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United Methodist bishops keep Episcopalians in prayer

11/5/2003 News media contact: Tim Tanton · (615) 742-5470 · Nashville, Tenn.

Head-and-shoulders photos of Bishops Ruediger Minor, William Oden, Susan Hassinger and Lindsey Davis are available at

By Tim Tanton*

WASHINGTON (UMNS)---United Methodist leaders say they are watching and praying for their brothers and sisters in the Episcopal Church, where talk of schism is increasing following the installation of that denomination's first openly gay bishop.WASHINGTON (UMNS)---United Methodist leaders say they are watching and praying for their brothers and sisters in the Episcopal Church, where talk of schism is increasing following the installation of that denomination's first openly gay bishop.

"I see no immediate implications for the United Methodist Church," said Bishop Ruediger Minor, president of the United Methodist Council of Bishops. Minor leads the denomination's Eurasia Area, with offices in Moscow.

The Anglican communion is different from the United Methodist connection, Minor said, noting that Anglican dioceses are more independent from one another. "I see little effect on United Methodism because of the completely different form of church government polity."

Minor and others attending the Nov. 2-7 meeting of the United Methodist Council of Bishops said they are praying for the Episcopalians. Bishop Lindsey Davis of the North Georgia Area said the situation was a prayer concern for his covenant group, which gathers each morning before the bishops begin their general meeting.

The Episcopal Church consecrated V. Gene Robinson as bishop of New Hampshire on Nov. 2, intensifying the controversy that began when he became his denomination's first openly gay candidate for the post. Anglican leaders from other countries, along with conservative Episcopal Church leaders in the United States, warned that the consecration could cause a split with the U.S. branch of Anglicanism.

United Methodist Bishop Susan Hassinger, who leads her denomination's New England Area, was among the ecumenical guests at Robinson's consecration ceremony. She said it was important for her to attend since Robinson would be a colleague in one of the five states that she oversees. She also said that her attendance was a way of showing respect for another denomination's polity. She drew a parallel by noting that although the Roman Catholic Church doesn't recognize her as a bishop, individual Roman Catholics have addressed her as bishop out of respect for United Methodist polity.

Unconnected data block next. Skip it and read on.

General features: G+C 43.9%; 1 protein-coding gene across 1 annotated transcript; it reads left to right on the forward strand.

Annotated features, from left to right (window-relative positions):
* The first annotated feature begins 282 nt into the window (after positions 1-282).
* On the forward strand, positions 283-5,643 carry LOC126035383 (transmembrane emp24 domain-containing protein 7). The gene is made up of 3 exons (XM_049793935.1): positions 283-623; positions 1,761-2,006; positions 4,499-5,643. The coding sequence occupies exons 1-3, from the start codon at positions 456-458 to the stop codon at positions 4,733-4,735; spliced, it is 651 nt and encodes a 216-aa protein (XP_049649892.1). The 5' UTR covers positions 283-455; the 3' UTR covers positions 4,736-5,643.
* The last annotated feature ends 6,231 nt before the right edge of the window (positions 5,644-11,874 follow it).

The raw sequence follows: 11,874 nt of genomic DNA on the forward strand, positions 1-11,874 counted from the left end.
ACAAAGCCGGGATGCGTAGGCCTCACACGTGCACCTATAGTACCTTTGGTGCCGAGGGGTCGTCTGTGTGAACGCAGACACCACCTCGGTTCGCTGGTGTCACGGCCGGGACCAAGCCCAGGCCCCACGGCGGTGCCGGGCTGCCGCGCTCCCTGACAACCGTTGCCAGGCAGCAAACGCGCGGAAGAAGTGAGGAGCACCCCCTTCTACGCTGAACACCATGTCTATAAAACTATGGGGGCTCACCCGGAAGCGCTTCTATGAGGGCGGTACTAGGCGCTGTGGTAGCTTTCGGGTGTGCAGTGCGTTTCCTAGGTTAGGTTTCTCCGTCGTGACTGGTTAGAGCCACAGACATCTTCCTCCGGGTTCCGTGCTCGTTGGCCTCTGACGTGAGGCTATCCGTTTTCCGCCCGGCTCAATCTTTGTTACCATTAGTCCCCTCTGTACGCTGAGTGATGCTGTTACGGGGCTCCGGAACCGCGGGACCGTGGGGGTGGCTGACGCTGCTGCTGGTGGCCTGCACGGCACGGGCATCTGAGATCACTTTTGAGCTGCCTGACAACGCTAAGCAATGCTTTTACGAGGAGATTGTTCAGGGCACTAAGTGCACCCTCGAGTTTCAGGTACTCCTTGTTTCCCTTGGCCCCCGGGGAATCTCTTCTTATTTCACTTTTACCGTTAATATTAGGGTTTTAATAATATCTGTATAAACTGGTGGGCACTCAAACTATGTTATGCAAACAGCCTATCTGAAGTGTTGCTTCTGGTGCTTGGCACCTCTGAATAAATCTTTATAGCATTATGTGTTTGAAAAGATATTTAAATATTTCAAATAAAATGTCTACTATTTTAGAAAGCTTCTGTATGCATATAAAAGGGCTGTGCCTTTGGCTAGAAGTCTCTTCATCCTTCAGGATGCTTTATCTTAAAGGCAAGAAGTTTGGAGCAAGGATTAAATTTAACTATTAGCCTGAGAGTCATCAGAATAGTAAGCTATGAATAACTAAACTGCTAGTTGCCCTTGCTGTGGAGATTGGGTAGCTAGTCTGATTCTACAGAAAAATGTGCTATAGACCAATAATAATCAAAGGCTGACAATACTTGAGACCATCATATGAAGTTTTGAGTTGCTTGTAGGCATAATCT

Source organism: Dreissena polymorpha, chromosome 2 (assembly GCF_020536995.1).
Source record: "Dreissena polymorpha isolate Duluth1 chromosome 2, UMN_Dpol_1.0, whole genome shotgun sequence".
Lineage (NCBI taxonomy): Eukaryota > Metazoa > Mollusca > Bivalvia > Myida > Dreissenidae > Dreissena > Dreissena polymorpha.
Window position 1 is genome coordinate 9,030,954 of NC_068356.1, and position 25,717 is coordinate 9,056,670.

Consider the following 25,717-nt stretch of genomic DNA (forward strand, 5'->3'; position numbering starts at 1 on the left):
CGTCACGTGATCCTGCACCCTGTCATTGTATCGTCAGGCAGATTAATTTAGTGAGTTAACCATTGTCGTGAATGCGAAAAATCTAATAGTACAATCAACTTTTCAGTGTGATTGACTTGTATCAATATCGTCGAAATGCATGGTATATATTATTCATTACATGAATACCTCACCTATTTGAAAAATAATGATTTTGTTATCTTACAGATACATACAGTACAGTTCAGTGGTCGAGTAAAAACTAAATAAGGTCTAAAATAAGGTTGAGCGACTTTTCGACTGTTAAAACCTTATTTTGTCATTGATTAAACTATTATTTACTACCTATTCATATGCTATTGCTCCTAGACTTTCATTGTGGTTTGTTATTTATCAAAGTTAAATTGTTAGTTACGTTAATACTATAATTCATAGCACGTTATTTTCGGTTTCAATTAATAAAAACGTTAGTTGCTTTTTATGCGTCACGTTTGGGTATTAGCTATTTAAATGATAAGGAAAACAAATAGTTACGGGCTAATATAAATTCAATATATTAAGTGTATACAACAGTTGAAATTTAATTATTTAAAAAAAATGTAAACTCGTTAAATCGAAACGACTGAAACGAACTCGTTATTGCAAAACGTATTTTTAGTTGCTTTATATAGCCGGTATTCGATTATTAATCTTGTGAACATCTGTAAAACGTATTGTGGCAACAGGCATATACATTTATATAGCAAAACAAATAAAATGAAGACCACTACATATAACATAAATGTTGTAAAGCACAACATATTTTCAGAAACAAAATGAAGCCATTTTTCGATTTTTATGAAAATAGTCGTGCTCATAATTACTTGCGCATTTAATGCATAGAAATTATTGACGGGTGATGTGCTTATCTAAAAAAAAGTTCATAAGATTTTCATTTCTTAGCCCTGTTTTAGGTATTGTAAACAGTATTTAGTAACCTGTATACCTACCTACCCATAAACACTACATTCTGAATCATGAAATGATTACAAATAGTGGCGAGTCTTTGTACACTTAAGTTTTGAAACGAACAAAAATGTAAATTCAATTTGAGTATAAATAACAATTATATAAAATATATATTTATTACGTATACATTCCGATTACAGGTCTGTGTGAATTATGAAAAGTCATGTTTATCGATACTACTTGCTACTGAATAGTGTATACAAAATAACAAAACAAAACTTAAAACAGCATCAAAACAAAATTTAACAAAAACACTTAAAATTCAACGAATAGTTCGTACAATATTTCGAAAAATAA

At the service, Robinson acknowledged that many in his church were pained over his election, Hassinger said. While trusting that people wouldn't leave the church, Robinson said those who did would be welcomed back as brothers and sisters in Christ. He also said the church had an opportunity to show that it is a loving fellowship by welcoming all God's children, according to Hassinger.

"I found it to be a very gracious statement in the midst of a difficult situation," she said.

The United Methodist and Episcopal churches have shared roots - the Methodist movement was founded by Anglican clergyman John Wesley in the 18th century - and the denominations are engaged in ongoing dialogue. Bishop William Oden of Dallas leads the United Methodist Church's team in those talks.

"I am in touch with the Episcopal Church ecumenical office, which staffs the discussion," he said. "There is a tremendous amount of pain that is going on right now in the Episcopal Church, and we simply are having a prayerful wait-and-see attitude."

He noted that some members of the Episcopal Church's dialogue team resigned and were replaced. The next dialogue meeting will be in January at United Methodist-related Perkins School of Theology in Dallas. "We anticipate the dialogue will go forward," he said.

Oden added that discussions are under way for a joint meeting of the Episcopal and United Methodist bishops in 2005.

Observers have drawn comparisons between the Episcopal Church and other mainline Protestant denominations dealing with issues related to homosexuality.

"It's an issue all mainline churches have been struggling with and each has been trying to be faithful to Christian love, to Christian tradition and its form of church polity," Minor said.

In its Book of Discipline, the United Methodist Church states that homosexuals are people of sacred worth, but it declares the practice of homosexuality incompatible with Christian teaching. The book forbids the ordination and appointment of self-avowed practicing homosexuals.

Davis doesn't see the Episcopal Church's experience as instructive for United Methodists. "The polity of the Episcopal Church is quite different than ours, so I don't know that we'll learn much from their experience. I think that issue, however, might make our discussions more intense, if that's possible."

The United Methodist Church's top legislative assembly, the General Conference, meets April 27-May 7 in Pittsburgh.

The crisis in the Episcopal Church won't have an impact on legislation before General Conference, but it could affect the spirit of the assembly, according to the Rev. Bruce Robbins, top staff executive of the United Methodist Commission on Christian Unity and Interreligious Concerns.

"How people relate to one another across the chasms of difference are very important," he said. United Methodists can learn from the graceful way in which the Episcopalians have responded to the conflict, he said.

The church has been sensitive and responsive, Robbins said. "I believe that grace has worked through the (Episcopal) church."

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*Tanton is United Methodist News Service's managing editor.

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